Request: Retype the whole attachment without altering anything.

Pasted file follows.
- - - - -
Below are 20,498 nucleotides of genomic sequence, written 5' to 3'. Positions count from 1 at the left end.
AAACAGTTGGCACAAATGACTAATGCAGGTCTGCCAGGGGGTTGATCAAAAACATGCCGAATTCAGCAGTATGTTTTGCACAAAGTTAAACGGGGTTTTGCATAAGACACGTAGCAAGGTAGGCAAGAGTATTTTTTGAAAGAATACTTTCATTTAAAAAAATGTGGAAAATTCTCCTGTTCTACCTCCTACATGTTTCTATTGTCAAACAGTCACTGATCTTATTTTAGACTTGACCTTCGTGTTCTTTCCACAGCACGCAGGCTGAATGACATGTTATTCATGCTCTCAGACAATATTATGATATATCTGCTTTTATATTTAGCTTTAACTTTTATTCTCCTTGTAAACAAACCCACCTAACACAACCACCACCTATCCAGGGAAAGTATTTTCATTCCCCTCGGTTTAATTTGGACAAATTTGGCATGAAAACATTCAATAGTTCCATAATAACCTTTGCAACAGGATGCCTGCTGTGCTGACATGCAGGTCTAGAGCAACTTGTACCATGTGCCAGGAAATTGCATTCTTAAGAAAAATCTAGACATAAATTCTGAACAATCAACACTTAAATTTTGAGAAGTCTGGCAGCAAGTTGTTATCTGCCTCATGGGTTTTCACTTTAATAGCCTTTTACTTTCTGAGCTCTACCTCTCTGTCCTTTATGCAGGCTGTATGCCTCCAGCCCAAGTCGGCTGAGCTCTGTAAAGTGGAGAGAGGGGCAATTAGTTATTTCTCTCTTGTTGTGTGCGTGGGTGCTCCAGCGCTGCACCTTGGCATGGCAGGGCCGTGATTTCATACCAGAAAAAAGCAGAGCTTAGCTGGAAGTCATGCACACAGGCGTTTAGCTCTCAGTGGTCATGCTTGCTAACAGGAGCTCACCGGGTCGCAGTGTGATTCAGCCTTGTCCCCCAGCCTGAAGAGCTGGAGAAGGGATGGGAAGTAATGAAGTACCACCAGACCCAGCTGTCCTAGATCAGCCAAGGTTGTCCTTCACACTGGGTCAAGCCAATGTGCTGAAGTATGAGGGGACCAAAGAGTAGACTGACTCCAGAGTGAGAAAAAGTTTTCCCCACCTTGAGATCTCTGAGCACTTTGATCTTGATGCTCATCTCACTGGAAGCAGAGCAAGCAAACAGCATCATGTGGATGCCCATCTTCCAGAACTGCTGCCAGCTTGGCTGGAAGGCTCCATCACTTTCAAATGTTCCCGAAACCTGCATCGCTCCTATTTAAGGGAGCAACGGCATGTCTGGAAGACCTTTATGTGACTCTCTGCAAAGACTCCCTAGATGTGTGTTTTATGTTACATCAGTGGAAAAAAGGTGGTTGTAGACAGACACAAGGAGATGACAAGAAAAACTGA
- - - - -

Below are 20,498 nucleotides of genomic sequence, written 5' to 3'. Positions count from 1 at the left end.
AAACAGTTGGCACAAATGACTAATGCAGGTCTGCCAGGGGGTTGATCAAAAACATGCCGAATTCAGCAGTATGTTTTGCACAAAGTTAAACGGGGTTTTGCATAAGACACGTAGCAAGGTAGGCAAGAGTATTTTTTGAAAGAATACTTTCATTTAAAAAAATGTGGAAAATTCTCCTGTTCTACCTCCTACATGTTTCTATTGTCAAACAGTCACTGATCTTATTTTAGACTTGACCTTCGTGTTCTTTCCACAGCACGCAGGCTGAATGACATGTTATTCATGCTCTCAGACAATATTATGATATATCTGCTTTTATATTTAGCTTTAACTTTTATTCTCCTTGTAAACAAACCCACCTAACACAACCACCACCTATCCAGGGAAAGTATTTTCATTCCCCTCGGTTTAATTTGGACAAATTTGGCATGAAAACATTCAATAGTTCCATAATAACCTTTGCAACAGGATGCCTGCTGTGCTGACATGCAGGTCTAGAGCAACTTGTACCATGTGCCAGGAAATTGCATTCTTAAGAAAAATCTAGACATAAATTCTGAACAATCAACACTTAAATTTTGAGAAGTCTGGCAGCAAGTTGTTATCTGCCTCATGGGTTTTCACTTTAATAGCCTTTTACTTTCTGAGCTCTACCTCTCTGTCCTTTATGCAGGCTGTATGCCTCCAGCCCAAGTCGGCTGAGCTCTGTAAAGTGGAGAGAGGGGCAATTAGTTATTTCTCTCTTGTTGTGTGCGTGGGTGCTCCAGCGCTGCACCTTGGCATGGCAGGGCCGTGATTTCATACCAGAAAAAAGCAGAGCTTAGCTGGAAGTCATGCACACAGGCGTTTAGCTCTCAGTGGTCATGCTTGCTAACAGGAGCTCACCGGGTCGCAGTGTGATTCAGCCTTGTCCCCCAGCCTGAAGAGCTGGAGAAGGGATGGGAAGTAATGAAGTACCACCAGACCCAGCTGTCCTAGATCAGCCAAGGTTGTCCTTCACACTGGGTCAAGCCAATGTGCTGAAGTATGAGGGGACCAAAGAGTAGACTGACTCCAGAGTGAGAAAAAGTTTTCCCCACCTTGAGATCTCTGAGCACTTTGATCTTGATGCTCATCTCACTGGAAGCAGAGCAAGCAAACAGCATCATGTGGATGCCCATCTTCCAGAACTGCTGCCAGCTTGGCTGGAAGGCTCCATCACTTTCAAATGTTCCCGAAACCTGCATCGCTCCTATTTAAGGGAGCAACGGCATGTCTGGAAGACCTTTATGTGACTCTCTGCAAAGACTCCCTAGATGTGTGTTTTATGTTACATCAGTGGAAAAAAGGTGGTTGTAGACAGACACAAGGAGATGACAAGAAAAACTGA